Birchwood had met Hambridge and asked if he might be prepared to help with production duties. Getting a tentative affirmation, he sent rough cuts of the material to him and was relieved and pleased to get the thumbs-up from the greatly in-demand producer.
“I think we all aimed to produce something as uplifting as possible. It all came together so well from start to finish. I’d met Tom – we’d done a few shows in the past with buddy guy – and tom was around at times. I just took a chance and asked if he’d produce the album for me. He said ‘yes!’ It was cool.”
I first met Birchwood some years ago in 2013, a few short months after the band had won the IBC at Memphis and Birchwood himself had picked up the Albert Cummings Best Guitarist Award. We poke then, following a great set at the USA’s major festival in Portland, Oregon, the Waterfront Blues festival. It seemed clear back then that despite having yet to deliver an album and having no recording contract then on the cards, that was always gonna change. Soon afterwards, Bruce Iglauer made contact and invited the band to submit a demo of their material for consideration. At the time Birchwood didn’t have enough for an entire album and was fortunate when Iglauer was sufficiently impressed by what he heard to invite the band to send in more when it was ready and available. Birchwood followed up on the suggestion and confirms that things have worked out great for him and the band ever since:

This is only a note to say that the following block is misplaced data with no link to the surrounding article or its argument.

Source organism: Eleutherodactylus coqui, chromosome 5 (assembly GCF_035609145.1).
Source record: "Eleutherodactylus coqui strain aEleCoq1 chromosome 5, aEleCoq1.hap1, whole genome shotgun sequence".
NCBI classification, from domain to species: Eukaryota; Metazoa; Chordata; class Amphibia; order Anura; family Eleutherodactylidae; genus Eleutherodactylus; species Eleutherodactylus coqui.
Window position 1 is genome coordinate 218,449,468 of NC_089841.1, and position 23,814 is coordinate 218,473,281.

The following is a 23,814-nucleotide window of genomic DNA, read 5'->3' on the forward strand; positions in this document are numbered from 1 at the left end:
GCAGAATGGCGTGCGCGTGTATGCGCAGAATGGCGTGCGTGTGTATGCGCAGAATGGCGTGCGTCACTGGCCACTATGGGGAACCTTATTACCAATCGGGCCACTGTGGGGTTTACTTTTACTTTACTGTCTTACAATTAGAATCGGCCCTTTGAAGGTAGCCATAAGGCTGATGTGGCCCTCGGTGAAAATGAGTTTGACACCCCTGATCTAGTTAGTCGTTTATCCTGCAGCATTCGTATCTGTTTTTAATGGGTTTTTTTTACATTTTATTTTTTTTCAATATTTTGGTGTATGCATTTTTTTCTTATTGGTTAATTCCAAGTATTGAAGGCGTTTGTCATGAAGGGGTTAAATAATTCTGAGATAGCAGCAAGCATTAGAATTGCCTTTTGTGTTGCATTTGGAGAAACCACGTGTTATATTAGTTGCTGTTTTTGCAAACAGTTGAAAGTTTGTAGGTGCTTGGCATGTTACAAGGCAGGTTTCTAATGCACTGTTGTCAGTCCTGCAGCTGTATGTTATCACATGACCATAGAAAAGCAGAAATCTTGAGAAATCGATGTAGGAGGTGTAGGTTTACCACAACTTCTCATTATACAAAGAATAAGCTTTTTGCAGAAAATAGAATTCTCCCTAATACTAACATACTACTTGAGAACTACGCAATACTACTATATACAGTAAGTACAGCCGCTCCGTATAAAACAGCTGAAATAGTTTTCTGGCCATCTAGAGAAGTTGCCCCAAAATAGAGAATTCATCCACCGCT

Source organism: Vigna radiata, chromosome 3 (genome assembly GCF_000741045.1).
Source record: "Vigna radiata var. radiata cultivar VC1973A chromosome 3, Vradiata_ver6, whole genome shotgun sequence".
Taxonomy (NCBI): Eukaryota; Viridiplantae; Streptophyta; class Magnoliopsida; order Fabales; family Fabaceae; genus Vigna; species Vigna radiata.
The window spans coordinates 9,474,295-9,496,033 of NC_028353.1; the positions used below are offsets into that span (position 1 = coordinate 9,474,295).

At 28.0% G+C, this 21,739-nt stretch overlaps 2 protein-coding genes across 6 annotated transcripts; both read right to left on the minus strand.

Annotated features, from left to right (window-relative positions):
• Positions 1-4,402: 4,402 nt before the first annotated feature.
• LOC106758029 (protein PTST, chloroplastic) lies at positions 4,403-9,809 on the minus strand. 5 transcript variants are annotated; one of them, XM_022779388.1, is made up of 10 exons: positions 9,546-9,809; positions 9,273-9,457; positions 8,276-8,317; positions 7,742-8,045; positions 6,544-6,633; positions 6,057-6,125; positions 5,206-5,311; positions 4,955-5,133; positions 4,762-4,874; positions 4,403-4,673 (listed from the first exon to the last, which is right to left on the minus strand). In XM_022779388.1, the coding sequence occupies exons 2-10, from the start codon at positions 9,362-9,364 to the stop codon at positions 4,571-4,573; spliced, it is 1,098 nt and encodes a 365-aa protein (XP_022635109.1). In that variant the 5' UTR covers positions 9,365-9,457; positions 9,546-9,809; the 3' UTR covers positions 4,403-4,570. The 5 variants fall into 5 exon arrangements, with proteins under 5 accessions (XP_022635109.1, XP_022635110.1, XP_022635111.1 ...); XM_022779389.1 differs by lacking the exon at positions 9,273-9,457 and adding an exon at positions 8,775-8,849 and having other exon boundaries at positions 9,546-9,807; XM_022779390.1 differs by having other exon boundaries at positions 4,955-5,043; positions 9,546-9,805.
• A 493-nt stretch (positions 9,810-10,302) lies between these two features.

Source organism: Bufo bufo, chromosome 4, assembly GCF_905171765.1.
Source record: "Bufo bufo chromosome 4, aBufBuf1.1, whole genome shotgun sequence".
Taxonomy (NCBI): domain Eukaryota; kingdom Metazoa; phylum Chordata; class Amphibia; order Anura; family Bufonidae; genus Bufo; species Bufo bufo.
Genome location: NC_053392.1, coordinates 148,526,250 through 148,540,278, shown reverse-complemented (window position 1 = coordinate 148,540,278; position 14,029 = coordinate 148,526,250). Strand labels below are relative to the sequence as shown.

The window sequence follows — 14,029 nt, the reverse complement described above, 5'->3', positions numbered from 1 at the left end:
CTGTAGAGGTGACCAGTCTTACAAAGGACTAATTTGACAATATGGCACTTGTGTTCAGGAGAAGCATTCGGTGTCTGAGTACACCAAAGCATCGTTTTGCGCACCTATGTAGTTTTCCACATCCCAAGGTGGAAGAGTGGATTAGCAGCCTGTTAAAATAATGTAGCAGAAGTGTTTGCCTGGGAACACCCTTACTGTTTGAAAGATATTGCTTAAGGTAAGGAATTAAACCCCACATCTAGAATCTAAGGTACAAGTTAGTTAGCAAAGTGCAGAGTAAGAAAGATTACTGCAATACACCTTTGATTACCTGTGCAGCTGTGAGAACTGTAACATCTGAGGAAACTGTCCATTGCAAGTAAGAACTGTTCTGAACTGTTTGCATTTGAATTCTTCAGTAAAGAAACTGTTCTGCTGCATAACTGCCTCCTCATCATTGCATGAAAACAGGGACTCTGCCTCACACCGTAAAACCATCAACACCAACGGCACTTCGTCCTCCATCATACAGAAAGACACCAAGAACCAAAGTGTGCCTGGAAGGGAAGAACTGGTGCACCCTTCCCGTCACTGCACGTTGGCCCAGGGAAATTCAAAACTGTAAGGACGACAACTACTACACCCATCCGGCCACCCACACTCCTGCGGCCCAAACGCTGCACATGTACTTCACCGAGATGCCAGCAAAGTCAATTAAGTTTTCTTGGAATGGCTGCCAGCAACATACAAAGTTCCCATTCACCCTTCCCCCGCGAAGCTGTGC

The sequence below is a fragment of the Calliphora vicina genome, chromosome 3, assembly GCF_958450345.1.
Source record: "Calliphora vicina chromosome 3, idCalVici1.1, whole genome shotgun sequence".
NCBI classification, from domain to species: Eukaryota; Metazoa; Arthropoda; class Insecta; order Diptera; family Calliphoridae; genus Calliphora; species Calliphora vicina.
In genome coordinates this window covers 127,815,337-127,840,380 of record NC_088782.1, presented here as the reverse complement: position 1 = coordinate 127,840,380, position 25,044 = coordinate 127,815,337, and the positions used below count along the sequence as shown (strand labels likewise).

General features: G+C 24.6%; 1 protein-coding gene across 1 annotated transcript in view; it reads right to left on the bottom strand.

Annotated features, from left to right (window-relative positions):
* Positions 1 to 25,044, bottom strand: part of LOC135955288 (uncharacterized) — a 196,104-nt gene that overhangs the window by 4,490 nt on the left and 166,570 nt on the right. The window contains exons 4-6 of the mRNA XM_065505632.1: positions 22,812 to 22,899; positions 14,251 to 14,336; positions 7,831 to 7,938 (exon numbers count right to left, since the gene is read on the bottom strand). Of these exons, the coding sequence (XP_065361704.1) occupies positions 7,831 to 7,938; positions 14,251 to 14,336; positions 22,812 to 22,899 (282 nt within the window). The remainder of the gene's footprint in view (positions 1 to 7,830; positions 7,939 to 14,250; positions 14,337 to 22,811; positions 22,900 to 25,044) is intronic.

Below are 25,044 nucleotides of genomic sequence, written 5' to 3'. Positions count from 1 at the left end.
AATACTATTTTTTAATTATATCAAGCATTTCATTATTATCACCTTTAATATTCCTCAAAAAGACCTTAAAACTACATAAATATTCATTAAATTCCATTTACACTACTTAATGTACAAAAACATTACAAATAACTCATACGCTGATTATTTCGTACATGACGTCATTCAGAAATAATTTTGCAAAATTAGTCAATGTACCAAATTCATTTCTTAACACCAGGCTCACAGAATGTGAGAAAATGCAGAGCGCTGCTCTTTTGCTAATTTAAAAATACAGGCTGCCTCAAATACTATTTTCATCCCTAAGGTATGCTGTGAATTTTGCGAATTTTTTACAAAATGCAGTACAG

“We all get on great. Alligator is wonderful. I feel blessed to be working with them. It’s a whole team at Alligator. They do all this amazing work for the blues and musicians like me. There’s like a team of say sixteen people but they do the work of maybe fifty people. It’s insane, a real good, happy sort-of marriage. They encourage you to grow. It really keeps you on your toes. No bad thing, really.”
When he won the Albert Cummings Guitarist Award in Memphis back in 2013, he was given a beautiful blond, Gibson 335 guitar as a prize. Turning to the new album, Birchwood smiles and tells me it remains his instrument of choice and features on the new album, a bit of blues synchronicity that provides a delightful book-end to his blues journey to date. So, when did you start playing? I ask:
“I was in my early teens. But when I was about nineteen years old, Sonny Rhodes helped enormously, letting me join him and play along with him for about five or six years.” A period that Birchwood recalls with pride and pleasure and believes cemented his love for the music and provided the drive, ambition and confidence needed to set out on his own path a short-while after.
“I work steadily with my guitar. I practise a lot, especially now with few gigs out there. I have the time to work and improve,” he adds. “I started working on slide with a lap-steel guitar, and developed from there, moving on, always trying to get better. You sort-of walk a tight-rope – always trying things out, different styles, techniques and sounds. I’m happy to switch from electric to acoustic at times. You’re always sort-of walking a tight-rope with your music, a mix of traditional, maybe acoustic sounds, with modern slide and electric stuff too. I enjoy that challenge, always trying to do both. As I say, blues always has to move on. There’s only so much use for 100-year-old songs, after all!”